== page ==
It took more than four months, but Germany finally has a reached an agreement to form a coalition government.
After a failed attempt at a three-way coalition with the Greens and the Liberals, German chancellor Angela Merkel nailed down an agreement with her former partners to enter into what will be the third coalition between her Christian Democrats and the Social Democratic Party overnight (Feb. 7).
The Social Democrats (SPD), burnt from four years as junior partners in the last government, came to the table with much more leverage this time, as Merkel was out of options. She could have headed a minority government, which she didn’t want, and a snap election risked boosting the far-right Alternative for Germany.
Merkel has made some major concessions to get the deal done and secure her fourth term. For one, she handed over the powerful finance ministry to the Social Democrats, noting that it was “hard for the CDU to give it up.”
Germany’s Deutsche Presse Agentur reported that Hamburg mayor Olaf Scholz will head up the finance ministry, which was led by the conservative Wolfgang Schaüble in the previous administration. Scholz will also become vice chancellor.
The SPD will also have the foreign and labor ministries—with SPD leader Martin Schulz becoming foreign minister—as well as the justice, family and environment ministries, which they also had last time around. So what does that leave for Merkel’s CDU? It gets the defense, economy, education, and agriculture ministries.
“Ultimately the CDU secures the prize of a fourth term for Merkel” says Carsten Nickel, managing director at Teneo Intelligence. Nickel foresees no major foreign-policy changes, as this wasn’t such a big theme of the election campaign, noting “ultimately the differences here are differences in tone at best.”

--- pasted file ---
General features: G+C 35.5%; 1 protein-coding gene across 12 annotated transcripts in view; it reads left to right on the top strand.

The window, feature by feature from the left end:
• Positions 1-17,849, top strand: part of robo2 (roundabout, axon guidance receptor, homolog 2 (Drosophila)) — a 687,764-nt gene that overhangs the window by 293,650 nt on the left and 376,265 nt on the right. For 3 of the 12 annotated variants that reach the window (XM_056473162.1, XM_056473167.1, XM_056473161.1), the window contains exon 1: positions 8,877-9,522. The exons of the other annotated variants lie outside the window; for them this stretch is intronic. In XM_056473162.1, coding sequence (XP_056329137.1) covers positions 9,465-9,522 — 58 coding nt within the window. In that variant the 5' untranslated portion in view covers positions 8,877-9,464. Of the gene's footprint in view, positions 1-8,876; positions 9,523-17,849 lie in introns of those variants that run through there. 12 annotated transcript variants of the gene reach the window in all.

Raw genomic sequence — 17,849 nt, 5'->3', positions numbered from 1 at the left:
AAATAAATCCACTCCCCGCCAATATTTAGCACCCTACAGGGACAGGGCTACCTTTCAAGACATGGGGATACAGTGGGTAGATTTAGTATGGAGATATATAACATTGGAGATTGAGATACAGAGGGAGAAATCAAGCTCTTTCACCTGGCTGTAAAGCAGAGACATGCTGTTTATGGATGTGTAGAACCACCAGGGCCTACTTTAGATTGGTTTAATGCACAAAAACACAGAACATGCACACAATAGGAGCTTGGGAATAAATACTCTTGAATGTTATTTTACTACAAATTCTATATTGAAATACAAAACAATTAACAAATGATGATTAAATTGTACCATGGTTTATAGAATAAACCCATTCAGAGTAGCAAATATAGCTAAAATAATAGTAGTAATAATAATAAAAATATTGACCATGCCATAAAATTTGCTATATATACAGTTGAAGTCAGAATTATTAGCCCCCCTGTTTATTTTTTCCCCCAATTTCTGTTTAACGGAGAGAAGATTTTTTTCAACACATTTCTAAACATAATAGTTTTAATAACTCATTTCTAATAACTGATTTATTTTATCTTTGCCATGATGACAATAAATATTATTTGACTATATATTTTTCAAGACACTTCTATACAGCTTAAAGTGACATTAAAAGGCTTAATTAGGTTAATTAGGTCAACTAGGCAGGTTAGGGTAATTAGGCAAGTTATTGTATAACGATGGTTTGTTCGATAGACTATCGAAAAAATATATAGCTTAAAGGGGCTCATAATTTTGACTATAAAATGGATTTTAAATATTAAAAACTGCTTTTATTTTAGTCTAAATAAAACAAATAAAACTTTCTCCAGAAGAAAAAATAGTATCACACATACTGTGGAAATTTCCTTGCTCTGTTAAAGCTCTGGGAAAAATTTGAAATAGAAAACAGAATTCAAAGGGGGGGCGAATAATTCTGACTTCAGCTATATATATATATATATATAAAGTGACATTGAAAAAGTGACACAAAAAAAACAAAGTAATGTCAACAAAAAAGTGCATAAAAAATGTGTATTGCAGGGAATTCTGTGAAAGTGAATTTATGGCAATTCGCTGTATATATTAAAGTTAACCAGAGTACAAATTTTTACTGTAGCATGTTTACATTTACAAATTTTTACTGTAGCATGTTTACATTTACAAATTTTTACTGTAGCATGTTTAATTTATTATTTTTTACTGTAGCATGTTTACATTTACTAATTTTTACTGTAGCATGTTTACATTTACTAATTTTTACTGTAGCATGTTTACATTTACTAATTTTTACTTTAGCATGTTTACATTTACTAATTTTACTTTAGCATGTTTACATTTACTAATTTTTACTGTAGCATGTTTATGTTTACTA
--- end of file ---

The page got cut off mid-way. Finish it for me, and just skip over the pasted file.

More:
The SPD is keen to deepen EU integration, so the fact that it will hold the finance and foreign ministries will help. An increase in the eurozone investment budget will please French president Emmanuel Macron, who has been waiting patiently for Berlin to emerge from its political limbo and talk about having a joint EU budget and finance minister.
EU Commissioner Pierre Moscovici hailed the coalition news as a “good news for Germany, and also for Europe.”
“The big differences between the previous grand coalition and a new one will be small,” Pepijn Bergsen at the Economist Intelligence Unit wrote in an email to Quartz. “It will attempt to be seen more to reform, both domestically and on the EU level, but the impact of this will be limited.”
The 170-page agreement marks an end to weeks of negotiations, and Merkel said that the tough talks were worth it. At the press conference on today (Feb. 7), she noted that: “First, it builds a government, and a stable government. Second, it thinks about the needs of the people.”
Merkel can’t relax just yet. In early March, the agreement must pass a vote among the SPD’s 460,000 members, many of whom are loath to see the party enter government with the conservatives again. However, with the SPD polling at historic lows, its members are also likely to want to avoid a fresh election.
According to Bergsen, the fact that this will be Merkel’s final term as leader, “means that the political scene will be significantly less stable than in previous years as questions about who will succeed Ms Merkel as the dominant figure on the centre right will become more pressing.”
At a whopping 136 days from the September 2017 election until the government agreement, Merkel holds the record for longest negotiation period since the beginning of the Federal Republic of Germany.